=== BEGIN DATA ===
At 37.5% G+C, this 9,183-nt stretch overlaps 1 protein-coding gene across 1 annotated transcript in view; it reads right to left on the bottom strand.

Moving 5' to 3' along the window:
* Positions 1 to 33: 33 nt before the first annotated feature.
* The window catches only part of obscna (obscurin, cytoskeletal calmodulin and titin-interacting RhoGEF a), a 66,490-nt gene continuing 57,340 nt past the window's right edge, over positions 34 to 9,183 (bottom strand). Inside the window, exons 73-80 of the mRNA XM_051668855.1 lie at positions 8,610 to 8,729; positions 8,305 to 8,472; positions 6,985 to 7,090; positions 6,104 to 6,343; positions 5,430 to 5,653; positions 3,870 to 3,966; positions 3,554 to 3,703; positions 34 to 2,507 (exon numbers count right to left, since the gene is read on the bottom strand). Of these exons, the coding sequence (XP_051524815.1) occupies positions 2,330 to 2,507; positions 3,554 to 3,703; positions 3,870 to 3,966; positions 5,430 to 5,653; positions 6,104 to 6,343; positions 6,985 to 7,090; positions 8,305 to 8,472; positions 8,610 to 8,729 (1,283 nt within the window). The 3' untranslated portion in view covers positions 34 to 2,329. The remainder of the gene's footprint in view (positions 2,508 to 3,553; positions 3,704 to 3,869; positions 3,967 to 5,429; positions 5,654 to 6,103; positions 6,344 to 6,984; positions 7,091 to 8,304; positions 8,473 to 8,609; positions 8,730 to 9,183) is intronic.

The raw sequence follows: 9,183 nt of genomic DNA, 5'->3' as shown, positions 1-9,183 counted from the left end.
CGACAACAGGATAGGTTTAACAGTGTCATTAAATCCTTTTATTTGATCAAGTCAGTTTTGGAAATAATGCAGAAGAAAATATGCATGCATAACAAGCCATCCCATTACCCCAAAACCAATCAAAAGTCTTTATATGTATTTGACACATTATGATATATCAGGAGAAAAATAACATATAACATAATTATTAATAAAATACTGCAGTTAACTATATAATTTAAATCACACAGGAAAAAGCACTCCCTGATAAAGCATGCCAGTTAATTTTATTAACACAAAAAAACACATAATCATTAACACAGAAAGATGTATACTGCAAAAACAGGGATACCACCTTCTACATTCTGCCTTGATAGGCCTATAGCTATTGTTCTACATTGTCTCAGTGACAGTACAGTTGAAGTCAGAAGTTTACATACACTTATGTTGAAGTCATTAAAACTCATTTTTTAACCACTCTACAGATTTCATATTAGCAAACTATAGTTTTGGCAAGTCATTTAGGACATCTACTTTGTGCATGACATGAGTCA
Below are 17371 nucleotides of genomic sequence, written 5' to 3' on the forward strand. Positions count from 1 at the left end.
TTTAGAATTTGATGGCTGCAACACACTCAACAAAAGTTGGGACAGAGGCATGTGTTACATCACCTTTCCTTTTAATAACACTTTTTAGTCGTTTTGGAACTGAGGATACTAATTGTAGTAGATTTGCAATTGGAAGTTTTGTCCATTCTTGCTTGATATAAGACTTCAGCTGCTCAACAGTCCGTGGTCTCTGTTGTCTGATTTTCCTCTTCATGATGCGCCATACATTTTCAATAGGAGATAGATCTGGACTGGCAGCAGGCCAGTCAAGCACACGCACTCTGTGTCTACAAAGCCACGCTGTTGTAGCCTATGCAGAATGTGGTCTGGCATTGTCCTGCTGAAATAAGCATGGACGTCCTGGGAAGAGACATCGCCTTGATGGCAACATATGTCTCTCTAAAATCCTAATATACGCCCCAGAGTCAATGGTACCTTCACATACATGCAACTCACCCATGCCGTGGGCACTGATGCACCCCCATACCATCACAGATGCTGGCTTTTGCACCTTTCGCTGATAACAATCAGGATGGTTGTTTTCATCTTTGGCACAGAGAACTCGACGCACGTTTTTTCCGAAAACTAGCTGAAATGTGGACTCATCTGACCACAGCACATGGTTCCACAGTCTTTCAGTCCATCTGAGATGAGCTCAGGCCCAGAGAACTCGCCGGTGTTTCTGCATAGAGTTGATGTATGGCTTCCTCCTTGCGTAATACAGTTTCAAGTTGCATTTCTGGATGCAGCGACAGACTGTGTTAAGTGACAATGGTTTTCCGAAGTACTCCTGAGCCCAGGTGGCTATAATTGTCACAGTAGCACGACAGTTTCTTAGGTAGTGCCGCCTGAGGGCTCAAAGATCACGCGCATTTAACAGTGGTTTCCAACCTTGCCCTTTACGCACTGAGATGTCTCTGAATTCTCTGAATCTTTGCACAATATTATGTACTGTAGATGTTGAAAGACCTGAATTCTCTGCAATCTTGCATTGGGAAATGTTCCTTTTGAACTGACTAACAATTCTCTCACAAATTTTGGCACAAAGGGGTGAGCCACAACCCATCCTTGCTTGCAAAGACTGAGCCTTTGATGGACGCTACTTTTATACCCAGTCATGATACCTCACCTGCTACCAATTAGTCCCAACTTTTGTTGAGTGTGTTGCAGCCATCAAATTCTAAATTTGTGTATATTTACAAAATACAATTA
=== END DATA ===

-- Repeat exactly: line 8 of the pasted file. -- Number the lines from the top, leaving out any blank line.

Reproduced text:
TTTAGAATTTGATGGCTGCAACACACTCAACAAAAGTTGGGACAGAGGCATGTGTTACATCACCTTTCCTTTTAATAACACTTTTTAGTCGTTTTGGAACTGAGGATACTAATTGTAGTAGATTTGCAATTGGAAGTTTTGTCCATTCTTGCTTGATATAAGACTTCAGCTGCTCAACAGTCCGTGGTCTCTGTTGTCTGATTTTCCTCTTCATGATGCGCCATACATTTTCAATAGGAGATAGATCTGGACTGGCAGCAGGCCAGTCAAGCACACGCACTCTGTGTCTACAAAGCCACGCTGTTGTAGCCTATGCAGAATGTGGTCTGGCATTGTCCTGCTGAAATAAGCATGGACGTCCTGGGAAGAGACATCGCCTTGATGGCAACATATGTCTCTCTAAAATCCTAATATACGCCCCAGAGTCAATGGTACCTTCACATACATGCAACTCACCCATGCCGTGGGCACTGATGCACCCCCATACCATCACAGATGCTGGCTTTTGCACCTTTCGCTGATAACAATCAGGATGGTTGTTTTCATCTTTGGCACAGAGAACTCGACGCACGTTTTTTCCGAAAACTAGCTGAAATGTGGACTCATCTGACCACAGCACATGGTTCCACAGTCTTTCAGTCCATCTGAGATGAGCTCAGGCCCAGAGAACTCGCCGGTGTTTCTGCATAGAGTTGATGTATGGCTTCCTCCTTGCGTAATACAGTTTCAAGTTGCATTTCTGGATGCAGCGACAGACTGTGTTAAGTGACAATGGTTTTCCGAAGTACTCCTGAGCCCAGGTGGCTATAATTGTCACAGTAGCACGACAGTTTCTTAGGTAGTGCCGCCTGAGGGCTCAAAGATCACGCGCATTTAACAGTGGTTTCCAACCTTGCCCTTTACGCACTGAGATGTCTCTGAATTCTCTGAATCTTTGCACAATATTATGTACTGTAGATGTTGAAAGACCTGAATTCTCTGCAATCTTGCATTGGGAAATGTTCCTTTTGAACTGACTAACAATTCTCTCACAAATTTTGGCACAAAGGGGTGAGCCACAACCCATCCTTGCTTGCAAAGACTGAGCCTTTGATGGACGCTACTTTTATACCCAGTCATGATACCTCACCTGCTACCAATTAGTCCCAACTTTTGTTGAGTGTGTTGCAGCCATCAAATTCTAAATTTGTGTATATTTACAAAATACAATTA